April 6, 2006

Microsoft underscores its core paradigm

In a recent column called Three Views From the Top of the Software World (I generally don’t pick my titles, but that was as good as any), I opined that the big vendors had three fundamentally different paradigms from which they viewed enterprise software:

In the IBMOracle view, data — a.k.a. information — is king. IT’s job is to manage the data powerfully, reliably and (not always the top priority) cost-effectively. …

Microsoft’s vision, however, is quite different. It’s first and foremost about empowering people, at least to the extent that making them better corporate employees can be regarded as empowerment. …

While IBMOracle talks about information and Microsoft talks about people, SAP talks about business processes. …

Shortly after I wrote that, Microsoft came out with a sterling example of my claim. They told a story about composite apps. At SAP, composite apps are a business process story. At Oracle, they’re probably a business process story too. But at Microsoft? Read for yourself, in Microsoft’s own words:

The core vision behind what we are doing is Roles Based Productivity. To deliver on this vision, you have to start with “People” and really connect them up to their “work” (i.e. process). In the real world most people’s work is split across multiple applications and the “seams” show. Web Services is the foundational infrastructure that helps us get rid of the “seams”.

I don’t want to suggest I see something wrong with this. All three views are valid, and none of the vendors cited is too extreme (any more) about neglecting the other viewpoints. Still, I think this isn’t just semantics, but rather a fundamental difference in worldviews.


11 Responses to “Microsoft underscores its core paradigm”

  1. The Monash Report»Blog Archive » IBM mixes its paradigms — or does it? on April 10th, 2006 5:39 am

    […] I’ve been writing this month about the three different paradigms used by the leading enterprise software vendors: […]

  2. The Monash Report»Blog Archive » Oracle is mixing its paradigms on December 2nd, 2007 8:47 pm

    […] In the past, I’ve drawn a clear distinction between an IBM/Oracle data-centric view of applications and SAP’s long-standing process-centric view. And I pooh-poohed the appearance that IBM was fuzzing things up a bit. […]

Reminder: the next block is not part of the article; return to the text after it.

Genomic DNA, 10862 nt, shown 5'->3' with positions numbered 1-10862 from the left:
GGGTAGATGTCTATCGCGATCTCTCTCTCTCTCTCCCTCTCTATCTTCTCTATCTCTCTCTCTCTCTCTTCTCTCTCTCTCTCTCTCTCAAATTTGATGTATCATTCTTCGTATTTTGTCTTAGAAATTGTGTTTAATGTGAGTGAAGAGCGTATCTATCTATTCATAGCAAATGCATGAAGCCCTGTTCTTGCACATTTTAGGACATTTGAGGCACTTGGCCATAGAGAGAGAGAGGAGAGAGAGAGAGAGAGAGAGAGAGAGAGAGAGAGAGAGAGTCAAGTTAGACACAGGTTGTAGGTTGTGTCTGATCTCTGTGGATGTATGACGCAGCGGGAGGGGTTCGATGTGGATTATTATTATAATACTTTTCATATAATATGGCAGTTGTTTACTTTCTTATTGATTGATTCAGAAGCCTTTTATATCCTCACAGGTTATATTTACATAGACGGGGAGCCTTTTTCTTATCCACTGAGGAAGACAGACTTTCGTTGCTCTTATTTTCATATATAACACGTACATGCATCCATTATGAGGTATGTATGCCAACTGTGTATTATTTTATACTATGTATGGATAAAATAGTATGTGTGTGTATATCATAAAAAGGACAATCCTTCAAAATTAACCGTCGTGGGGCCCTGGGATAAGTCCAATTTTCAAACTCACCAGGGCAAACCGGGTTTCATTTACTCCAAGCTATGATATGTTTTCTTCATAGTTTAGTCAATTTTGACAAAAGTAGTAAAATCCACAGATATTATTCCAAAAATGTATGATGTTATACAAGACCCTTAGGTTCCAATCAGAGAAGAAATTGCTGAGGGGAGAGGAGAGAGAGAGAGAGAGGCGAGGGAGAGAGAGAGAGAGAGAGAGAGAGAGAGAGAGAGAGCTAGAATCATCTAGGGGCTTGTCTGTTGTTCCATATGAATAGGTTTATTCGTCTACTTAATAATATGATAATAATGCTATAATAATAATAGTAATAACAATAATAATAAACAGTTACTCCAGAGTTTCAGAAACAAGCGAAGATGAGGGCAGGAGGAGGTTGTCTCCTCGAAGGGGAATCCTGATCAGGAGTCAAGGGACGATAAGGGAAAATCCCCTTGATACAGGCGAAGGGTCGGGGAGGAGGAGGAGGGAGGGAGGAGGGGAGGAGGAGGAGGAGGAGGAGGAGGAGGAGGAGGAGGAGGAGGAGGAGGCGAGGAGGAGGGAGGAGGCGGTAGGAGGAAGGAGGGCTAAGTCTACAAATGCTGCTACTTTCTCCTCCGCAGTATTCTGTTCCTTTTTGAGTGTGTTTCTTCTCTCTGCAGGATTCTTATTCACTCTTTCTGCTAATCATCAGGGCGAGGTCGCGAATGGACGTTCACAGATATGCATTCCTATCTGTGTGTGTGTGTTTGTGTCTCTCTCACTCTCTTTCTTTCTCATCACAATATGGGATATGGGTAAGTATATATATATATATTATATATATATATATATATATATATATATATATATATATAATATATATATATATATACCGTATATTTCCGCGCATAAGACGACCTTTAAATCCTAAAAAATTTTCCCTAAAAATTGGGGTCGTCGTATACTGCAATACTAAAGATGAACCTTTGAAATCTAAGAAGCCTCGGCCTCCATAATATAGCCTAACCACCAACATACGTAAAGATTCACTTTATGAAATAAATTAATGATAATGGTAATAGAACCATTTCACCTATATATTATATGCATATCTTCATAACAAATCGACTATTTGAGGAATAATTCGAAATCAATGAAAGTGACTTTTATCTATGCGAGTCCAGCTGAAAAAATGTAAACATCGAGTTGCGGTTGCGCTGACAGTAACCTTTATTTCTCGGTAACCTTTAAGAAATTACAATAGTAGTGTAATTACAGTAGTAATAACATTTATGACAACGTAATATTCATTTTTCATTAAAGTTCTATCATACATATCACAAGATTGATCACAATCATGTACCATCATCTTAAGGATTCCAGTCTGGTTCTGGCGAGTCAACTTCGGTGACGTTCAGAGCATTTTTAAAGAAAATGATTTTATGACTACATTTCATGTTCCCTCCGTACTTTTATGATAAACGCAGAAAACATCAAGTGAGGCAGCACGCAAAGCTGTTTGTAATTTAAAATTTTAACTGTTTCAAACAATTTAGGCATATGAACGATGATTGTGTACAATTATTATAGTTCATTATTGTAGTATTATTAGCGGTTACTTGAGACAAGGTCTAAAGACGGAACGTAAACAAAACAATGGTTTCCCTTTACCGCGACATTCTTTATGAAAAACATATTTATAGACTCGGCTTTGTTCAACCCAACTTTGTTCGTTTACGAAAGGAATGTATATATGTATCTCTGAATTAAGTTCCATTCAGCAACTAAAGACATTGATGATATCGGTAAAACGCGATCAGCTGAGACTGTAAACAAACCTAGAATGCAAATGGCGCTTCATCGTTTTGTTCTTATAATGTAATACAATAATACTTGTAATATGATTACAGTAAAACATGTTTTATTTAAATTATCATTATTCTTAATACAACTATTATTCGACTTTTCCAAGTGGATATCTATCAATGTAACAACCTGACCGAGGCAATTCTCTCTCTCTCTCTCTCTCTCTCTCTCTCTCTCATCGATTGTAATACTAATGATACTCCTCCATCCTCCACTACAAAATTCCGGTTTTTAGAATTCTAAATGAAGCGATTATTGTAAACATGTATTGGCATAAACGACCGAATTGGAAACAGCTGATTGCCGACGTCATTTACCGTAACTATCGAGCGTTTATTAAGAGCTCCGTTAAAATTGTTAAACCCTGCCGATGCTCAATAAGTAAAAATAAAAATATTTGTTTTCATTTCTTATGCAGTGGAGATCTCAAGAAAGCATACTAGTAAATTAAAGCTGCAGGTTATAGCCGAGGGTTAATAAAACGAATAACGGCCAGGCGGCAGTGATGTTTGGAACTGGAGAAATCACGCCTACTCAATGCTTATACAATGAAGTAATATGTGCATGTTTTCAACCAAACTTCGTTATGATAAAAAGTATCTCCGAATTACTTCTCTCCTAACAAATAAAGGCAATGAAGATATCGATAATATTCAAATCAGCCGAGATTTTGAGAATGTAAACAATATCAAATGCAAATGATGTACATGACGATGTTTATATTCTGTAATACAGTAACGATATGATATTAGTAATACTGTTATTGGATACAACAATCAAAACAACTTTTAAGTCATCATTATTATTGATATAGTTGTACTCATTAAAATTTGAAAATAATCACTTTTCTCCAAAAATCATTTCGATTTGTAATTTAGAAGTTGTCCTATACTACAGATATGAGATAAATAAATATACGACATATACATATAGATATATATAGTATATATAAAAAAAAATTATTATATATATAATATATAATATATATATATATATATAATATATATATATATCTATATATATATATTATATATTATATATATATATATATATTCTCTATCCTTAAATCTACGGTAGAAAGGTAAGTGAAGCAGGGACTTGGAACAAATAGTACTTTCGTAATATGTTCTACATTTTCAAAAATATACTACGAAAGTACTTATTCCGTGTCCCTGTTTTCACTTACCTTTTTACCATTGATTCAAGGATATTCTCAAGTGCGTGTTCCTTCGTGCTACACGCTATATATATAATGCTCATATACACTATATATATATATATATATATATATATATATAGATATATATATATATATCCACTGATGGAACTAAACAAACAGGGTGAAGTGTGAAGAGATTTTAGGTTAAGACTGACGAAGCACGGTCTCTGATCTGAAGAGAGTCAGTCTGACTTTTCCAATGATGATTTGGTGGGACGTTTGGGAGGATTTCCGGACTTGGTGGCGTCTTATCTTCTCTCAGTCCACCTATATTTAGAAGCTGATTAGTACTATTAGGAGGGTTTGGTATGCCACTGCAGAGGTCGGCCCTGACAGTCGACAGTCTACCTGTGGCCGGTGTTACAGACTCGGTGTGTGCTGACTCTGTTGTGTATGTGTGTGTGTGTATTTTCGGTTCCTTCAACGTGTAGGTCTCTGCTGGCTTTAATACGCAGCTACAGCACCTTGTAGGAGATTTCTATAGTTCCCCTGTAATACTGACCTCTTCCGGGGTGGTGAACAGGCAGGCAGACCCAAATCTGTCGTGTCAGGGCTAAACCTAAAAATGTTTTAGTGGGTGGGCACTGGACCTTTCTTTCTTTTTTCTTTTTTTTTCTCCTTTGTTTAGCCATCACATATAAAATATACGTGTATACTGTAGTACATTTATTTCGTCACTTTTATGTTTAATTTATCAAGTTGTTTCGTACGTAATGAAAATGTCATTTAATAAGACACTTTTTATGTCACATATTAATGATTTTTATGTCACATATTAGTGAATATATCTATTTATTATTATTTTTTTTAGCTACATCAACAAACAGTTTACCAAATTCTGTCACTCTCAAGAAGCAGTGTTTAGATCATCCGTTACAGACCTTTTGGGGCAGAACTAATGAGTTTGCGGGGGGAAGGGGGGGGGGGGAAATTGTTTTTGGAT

3. DBMS2 — DataBase Management System Services » Blog Archive » Oracle and SAP outline different market strategies on April 25th, 2008 12:07 am

    […] I’ve written extensively in the past about the differences between Oracle and SAP’s technical paradigms. (In a nutshell, Oracle is first and foremost about data, while SAP is about business process.) Last week, the respective companies’ CEOs outlined very different business strategies as well. Specifically, SAP’s Henning Kagermann called SAP’s new ByDemand SaaS offering “most important announcement I’ve made in my career,” while Oracle’s Larry Ellison outlined a continued high-end strategy as follows (excerpted from Oracle’s September 20 conference call transcript): Our strategy for growth is to find a way to add more value to the same customers we already serve, which are the large end of the mid-market and large companies. What we’re doing here is moving beyond ERP to industry specific software. So in the telecommunications industry that would be billing systems and network provisioning systems and network inventory systems; core applications to run their business, to run telco. Core applications to run a bank. Core applications to run a retail chain of stores. Core applications to run a utility. That’s our focus, and that allows us to leverage the existing relationships that we have because we already sell databases to these companies, we sell middleware to these companies. We sell ERP and CRM to these companies, and now we want to sell this industry-specific software. […]

  4. DBMS2 — DataBase Management System Services » Blog Archive » How Hyperion will change Oracle on May 24th, 2008 10:03 pm

    […] and “hypothetical” information simply haven’t mixed well. If this diagnosis is correct, Oracle is exactly the right company to finally solve the problem. And the stakes are certainly high enough to get Oracle’s attention — successful […]

  5. Three kinds of software innovation, and whether patents could possibly work for them | DBMS2 -- DataBase Management System Services on March 23rd, 2010 4:19 am

    […] Three standpoints from which to view a software product strategy Categories: Analytic technologies, Business intelligence, Cloud computing, Data warehousing, Parallelization, Software as a Service (SaaS), Theory and architecture  Subscribe to our complete feed! […]

  6. The essence of an application | DBMS 2 : DataBase Management System Services on June 1st, 2011 9:35 am

    […] Eventually, there came to be three views of the essence of IT: […]

  7. Why Oracle doesn’t “get it” about apps : The Monash Report on October 7th, 2015 2:31 am

    […] Vendor paradigms […]

  8. Enterprise application software — generalities | Software Memories on November 11th, 2015 5:29 am

    […] in 2006 I laid out a kind of data/UI/business process […]

  9. Coordination, the underused “C” word | DBMS 2 : DataBase Management System Services on February 28th, 2017 11:34 pm

    […] glory days of enterprise apps really started with SAP’s emphasis on “business process'”. (“Business process reengineering” was also a major buzzword back in the […]

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  11. ItSecurityWire on January 31st, 2023 5:01 am

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